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The improbable culmination of José Altuve, perennial All-Star

The Astros second baseman, now an eight-time All-Star, has utterly shattered all expectations from when he was a prospect.

Kansas City Royals v Houston Astros Photo by Logan Riely/Getty Images

It wouldn’t be hyperbole to view José Altuve as a unicorn.

Despite being 5 feet 6 inches — which is his listed height, probably not his actual height — Altuve has been a bona fide five-tool player for the better part of a decade and has a strong case for being the greatest second baseman of his generation.

1,854 hits, 181 home runs and 269 stolen bases have been collected by Altuve in his 11-plus seasons. As it currently stands, he is a career .306/.360/.464 hitter.

And now, thanks to a .275/.368/.518 slash line (17 home runs, 8 steals) in 2022, Altuve’s been selected to his eighth All-Star team.

In an era of baseball when the sport’s pitching has never been tougher, a player who is (probably) 5 feet 5 inches tall has been one of its best hitters. How improbable — if not impossible — does that seem conceptually?

Objectively speaking, Altuve’s level of success has been nothing short of a marvel. Looking back, I remember when he first became a notable name in the Astros farm system and how insignificant I thought his profile to be. Then in 2011, he started to garner meaningful attention on a national scale.

All he had done was hit and hit up until and including 2011 as he rose through the minor leagues. I specifically remember his first game at Double-A Corpus Christi on June 1, 2011. Not because he went 3-for-4 with a home run, but because his teammate, Jonathan Villar — who had been promoted with him — had also hit his first Double-A homer.

Altuve’s career production in the minors was superior, but Villar was an uber-toolsy prospect that the Astros had recently acquired from the Phillies in the high-profile Roy Oswalt trade. While raw at the plate, Villar’s overall abilities drew comparisons to superstar shortstop José Reyes. I was enamored by his talent and potential.

Altuve wasn’t quite an afterthought, but it was more difficult to get excited about a player who was so small in stature. That said, my opinion did change after Altuve participated in the 2011 Futures Game. At that time, he had become a fairly serious prospect, even earning a spot on ESPN’s Keith Law’s midseason top 50 prospects list.

But still, he was 5-foot-5.

After a challenging rookie season, Altuve broke out as a sophomore in his age-22 season, finishing the year with a .290/.340/.399 line along with 7 homers and 33 stolen bases. He made his first All-Star team that summer.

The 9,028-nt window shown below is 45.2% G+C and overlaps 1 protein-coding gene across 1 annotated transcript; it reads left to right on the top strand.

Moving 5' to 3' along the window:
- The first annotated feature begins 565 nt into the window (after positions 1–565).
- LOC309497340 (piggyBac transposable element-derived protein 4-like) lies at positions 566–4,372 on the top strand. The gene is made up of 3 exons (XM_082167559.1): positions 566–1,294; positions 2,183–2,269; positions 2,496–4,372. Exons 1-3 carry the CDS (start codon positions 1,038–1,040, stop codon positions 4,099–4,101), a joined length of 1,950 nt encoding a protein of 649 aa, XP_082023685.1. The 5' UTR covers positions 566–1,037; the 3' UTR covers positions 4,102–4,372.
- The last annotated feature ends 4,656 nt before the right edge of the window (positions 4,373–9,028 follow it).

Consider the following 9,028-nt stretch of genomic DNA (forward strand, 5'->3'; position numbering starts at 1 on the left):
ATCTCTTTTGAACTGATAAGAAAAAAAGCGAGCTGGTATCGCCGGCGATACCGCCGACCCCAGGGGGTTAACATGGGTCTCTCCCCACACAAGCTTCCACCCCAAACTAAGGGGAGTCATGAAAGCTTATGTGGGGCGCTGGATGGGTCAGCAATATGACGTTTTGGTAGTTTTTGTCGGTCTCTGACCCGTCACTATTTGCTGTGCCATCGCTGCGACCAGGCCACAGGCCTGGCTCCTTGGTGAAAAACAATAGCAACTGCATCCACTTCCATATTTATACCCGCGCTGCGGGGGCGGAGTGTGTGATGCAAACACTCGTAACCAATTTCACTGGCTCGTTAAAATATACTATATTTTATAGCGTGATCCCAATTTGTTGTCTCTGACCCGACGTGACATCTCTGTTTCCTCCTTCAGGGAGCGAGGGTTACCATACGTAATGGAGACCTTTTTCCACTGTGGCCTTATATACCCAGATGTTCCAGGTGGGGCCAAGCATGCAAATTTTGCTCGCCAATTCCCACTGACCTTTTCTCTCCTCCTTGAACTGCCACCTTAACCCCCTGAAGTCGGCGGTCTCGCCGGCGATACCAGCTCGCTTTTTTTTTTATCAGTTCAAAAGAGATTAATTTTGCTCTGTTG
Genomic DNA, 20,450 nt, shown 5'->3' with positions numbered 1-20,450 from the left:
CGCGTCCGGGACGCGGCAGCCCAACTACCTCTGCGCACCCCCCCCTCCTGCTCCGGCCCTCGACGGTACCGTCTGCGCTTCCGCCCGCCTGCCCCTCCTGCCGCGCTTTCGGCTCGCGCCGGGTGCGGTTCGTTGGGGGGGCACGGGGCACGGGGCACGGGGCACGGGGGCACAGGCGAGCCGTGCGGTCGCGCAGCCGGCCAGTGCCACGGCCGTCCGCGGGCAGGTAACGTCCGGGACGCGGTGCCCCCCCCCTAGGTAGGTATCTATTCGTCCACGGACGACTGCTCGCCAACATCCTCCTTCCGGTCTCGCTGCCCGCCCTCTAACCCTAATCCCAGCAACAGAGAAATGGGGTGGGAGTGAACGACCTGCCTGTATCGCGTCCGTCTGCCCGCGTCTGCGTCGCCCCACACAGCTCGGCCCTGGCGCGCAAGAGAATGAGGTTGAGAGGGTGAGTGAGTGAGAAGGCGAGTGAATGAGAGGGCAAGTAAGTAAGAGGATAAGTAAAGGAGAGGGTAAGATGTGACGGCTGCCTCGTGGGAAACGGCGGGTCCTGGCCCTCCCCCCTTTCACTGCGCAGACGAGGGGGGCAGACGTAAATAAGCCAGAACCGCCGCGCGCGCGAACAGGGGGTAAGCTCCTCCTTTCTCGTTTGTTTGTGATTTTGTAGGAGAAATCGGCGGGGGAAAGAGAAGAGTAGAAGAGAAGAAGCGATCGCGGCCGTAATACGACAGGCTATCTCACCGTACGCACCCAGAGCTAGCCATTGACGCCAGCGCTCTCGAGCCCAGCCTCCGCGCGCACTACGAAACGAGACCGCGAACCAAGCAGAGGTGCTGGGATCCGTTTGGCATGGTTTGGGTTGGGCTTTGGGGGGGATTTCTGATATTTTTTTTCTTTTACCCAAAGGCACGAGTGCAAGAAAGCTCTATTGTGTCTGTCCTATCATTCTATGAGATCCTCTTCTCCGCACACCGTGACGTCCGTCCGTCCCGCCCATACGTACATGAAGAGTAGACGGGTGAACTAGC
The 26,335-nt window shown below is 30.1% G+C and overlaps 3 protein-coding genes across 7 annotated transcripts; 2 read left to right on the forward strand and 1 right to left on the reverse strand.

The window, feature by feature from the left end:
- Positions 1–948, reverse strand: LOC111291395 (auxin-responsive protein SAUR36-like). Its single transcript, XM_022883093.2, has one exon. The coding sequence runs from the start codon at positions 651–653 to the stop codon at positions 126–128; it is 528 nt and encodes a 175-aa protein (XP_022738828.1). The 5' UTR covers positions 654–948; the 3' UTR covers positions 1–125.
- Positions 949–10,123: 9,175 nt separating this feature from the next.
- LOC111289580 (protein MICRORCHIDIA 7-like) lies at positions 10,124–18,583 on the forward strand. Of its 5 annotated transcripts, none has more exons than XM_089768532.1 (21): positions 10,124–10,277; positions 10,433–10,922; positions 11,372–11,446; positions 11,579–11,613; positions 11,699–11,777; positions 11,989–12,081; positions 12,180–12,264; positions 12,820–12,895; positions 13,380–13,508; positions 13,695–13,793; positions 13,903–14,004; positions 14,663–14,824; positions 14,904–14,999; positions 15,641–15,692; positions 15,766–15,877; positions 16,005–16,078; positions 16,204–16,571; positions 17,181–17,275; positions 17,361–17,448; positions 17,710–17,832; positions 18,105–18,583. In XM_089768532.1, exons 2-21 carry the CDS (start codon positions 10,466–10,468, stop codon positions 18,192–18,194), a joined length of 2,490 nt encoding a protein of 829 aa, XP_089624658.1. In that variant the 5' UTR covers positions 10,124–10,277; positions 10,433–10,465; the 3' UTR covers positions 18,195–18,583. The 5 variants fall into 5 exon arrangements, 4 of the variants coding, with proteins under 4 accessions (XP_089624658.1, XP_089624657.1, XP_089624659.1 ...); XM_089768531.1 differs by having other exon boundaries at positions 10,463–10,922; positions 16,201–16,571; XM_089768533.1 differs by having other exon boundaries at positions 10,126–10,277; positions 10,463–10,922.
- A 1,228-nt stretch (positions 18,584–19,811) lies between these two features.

It was an impressive campaign, but still, I remained unconvinced that he would be a franchise player. The Astros were still in the dark days of their rebuild and were still investing heavily in their farm system, so I was of the mind that perhaps they should sell high on a player whose value had to be near its peak, since, of course, he was but 5-foot-5.

Fittingly, my (dumbest) tweet (of all time) would eventually be highlighted by the popular account @OldTakesExposed in 2017, right after the Astros had won the World Series.

As idiotic as it seems in hindsight, I did stand by that tweet for a little while, particularly during the 2013 season when Altuve slashed .283/.316/.363 and showed little to no progress developmentally.

He was young and was still adjusting to big-league pitching, but I still figured that he had more or less hit his ceiling. Why? Well, you already know why.

Then 2014 happened.

In his age-24 season, Altuve not only captured the American League batting title with a .341 average, but he led the AL in steals as well (56). He finished 13th in AL MVP voting.

After seeing such gaudy numbers, I vaguely remember thinking something along the lines of: “OK, maybe he can be that good.”

The rest is history.

I always thought that his incredible 2017 season that saw him secure the AL MVP wouldn’t be topped. It was just too productive of a season — without the help of the trash cans — that happened to culminate perfectly for the Astros in the end — with the help of the trash cans.

Now halfway through the 2022 season, aged 32, Altuve has registered what would be his highest wRC+ since 2017 and leads all second basemen in that category. Additionally, he’s tied for second in fWAR at the keystone, and he’s done it without hitting for an average well over .300 like he used to. He’s done it by becoming a formidable power hitter, and is on pace to eclipse his career-high home run mark of 31.

Considering his age, the caliber of arms he regularly faces and how he’s had to adapt his game at the plate, Altuve’s 2022 season could be viewed as his most impressive yet. He’s seemingly traded in or at least downgraded his 80-grade hit tool in exchange for plus power, as if it were something that could be done so easily. It would’ve been an unfathomable evolution many years ago, something that would not have seemed physically possible for Altuve. After all, he’s only 5-foot-5.

A 5-foot-5 unicorn.